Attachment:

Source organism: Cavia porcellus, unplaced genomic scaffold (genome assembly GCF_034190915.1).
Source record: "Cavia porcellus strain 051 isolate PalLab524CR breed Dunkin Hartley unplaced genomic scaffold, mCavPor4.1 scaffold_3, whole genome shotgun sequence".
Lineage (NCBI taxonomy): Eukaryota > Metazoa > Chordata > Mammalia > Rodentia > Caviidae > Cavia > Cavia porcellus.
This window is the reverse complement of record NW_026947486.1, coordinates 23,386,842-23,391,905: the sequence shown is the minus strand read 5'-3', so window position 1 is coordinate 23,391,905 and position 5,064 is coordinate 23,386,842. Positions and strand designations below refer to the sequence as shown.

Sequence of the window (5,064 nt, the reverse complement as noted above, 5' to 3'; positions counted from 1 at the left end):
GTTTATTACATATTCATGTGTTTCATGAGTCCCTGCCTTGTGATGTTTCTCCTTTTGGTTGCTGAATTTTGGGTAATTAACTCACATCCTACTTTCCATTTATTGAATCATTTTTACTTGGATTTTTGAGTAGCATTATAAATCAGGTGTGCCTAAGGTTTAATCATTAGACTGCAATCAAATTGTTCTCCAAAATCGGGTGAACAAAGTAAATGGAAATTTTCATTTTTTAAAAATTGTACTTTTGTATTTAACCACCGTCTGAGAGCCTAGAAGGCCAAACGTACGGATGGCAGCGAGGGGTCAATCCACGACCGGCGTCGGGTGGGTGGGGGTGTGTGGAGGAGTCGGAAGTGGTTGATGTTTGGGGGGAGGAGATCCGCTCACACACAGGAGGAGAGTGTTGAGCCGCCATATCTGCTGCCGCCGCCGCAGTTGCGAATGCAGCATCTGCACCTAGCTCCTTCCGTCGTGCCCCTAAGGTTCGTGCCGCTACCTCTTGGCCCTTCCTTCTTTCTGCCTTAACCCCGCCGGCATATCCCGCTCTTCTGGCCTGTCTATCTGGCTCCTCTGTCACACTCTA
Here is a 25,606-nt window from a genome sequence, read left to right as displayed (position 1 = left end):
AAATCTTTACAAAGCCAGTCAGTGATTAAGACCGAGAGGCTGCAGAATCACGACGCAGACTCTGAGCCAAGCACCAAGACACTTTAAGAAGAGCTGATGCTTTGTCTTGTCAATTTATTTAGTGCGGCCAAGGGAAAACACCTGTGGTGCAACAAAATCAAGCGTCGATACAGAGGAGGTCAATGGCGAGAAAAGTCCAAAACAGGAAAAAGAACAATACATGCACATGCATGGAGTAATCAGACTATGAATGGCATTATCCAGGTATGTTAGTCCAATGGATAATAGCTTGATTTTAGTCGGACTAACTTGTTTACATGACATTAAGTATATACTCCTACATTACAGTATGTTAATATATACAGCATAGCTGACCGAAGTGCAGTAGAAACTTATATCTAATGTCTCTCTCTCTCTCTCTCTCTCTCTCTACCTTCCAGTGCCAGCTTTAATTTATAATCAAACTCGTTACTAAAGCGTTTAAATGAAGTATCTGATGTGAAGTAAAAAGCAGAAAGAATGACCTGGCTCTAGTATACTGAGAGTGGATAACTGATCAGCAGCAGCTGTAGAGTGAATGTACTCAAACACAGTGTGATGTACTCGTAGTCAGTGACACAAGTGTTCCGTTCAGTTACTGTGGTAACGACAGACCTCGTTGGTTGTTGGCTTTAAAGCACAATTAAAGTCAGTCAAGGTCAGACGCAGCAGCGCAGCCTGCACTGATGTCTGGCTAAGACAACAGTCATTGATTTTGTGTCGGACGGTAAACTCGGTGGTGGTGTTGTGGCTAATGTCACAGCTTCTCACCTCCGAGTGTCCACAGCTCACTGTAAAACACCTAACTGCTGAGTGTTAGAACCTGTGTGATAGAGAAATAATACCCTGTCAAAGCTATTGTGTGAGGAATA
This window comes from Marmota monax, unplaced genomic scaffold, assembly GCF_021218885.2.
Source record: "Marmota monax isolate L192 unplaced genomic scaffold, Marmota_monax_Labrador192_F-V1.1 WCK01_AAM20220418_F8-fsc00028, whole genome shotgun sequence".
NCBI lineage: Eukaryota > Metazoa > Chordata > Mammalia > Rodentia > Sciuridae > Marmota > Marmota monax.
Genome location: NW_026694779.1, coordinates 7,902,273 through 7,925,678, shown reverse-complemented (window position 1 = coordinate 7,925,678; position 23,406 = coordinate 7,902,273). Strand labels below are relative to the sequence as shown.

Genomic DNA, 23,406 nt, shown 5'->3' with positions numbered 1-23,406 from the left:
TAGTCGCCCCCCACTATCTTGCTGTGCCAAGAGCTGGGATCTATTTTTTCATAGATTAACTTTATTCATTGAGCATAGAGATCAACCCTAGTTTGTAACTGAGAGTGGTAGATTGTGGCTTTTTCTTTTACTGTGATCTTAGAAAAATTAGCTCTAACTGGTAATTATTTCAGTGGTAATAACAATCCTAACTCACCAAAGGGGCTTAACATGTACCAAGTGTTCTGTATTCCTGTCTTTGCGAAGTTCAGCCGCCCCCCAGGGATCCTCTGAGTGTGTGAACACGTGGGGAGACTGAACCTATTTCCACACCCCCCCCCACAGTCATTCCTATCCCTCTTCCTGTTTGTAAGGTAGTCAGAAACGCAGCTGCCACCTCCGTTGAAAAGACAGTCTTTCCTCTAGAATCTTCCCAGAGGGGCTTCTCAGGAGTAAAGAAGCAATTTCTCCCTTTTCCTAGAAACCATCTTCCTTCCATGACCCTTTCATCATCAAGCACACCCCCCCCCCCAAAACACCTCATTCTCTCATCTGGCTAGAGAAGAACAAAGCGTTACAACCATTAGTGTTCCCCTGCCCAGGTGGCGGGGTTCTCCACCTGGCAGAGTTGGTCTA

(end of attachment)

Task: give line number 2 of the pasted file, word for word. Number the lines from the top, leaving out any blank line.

Source record: "Cavia porcellus strain 051 isolate PalLab524CR breed Dunkin Hartley unplaced genomic scaffold, mCavPor4.1 scaffold_3, whole genome shotgun sequence".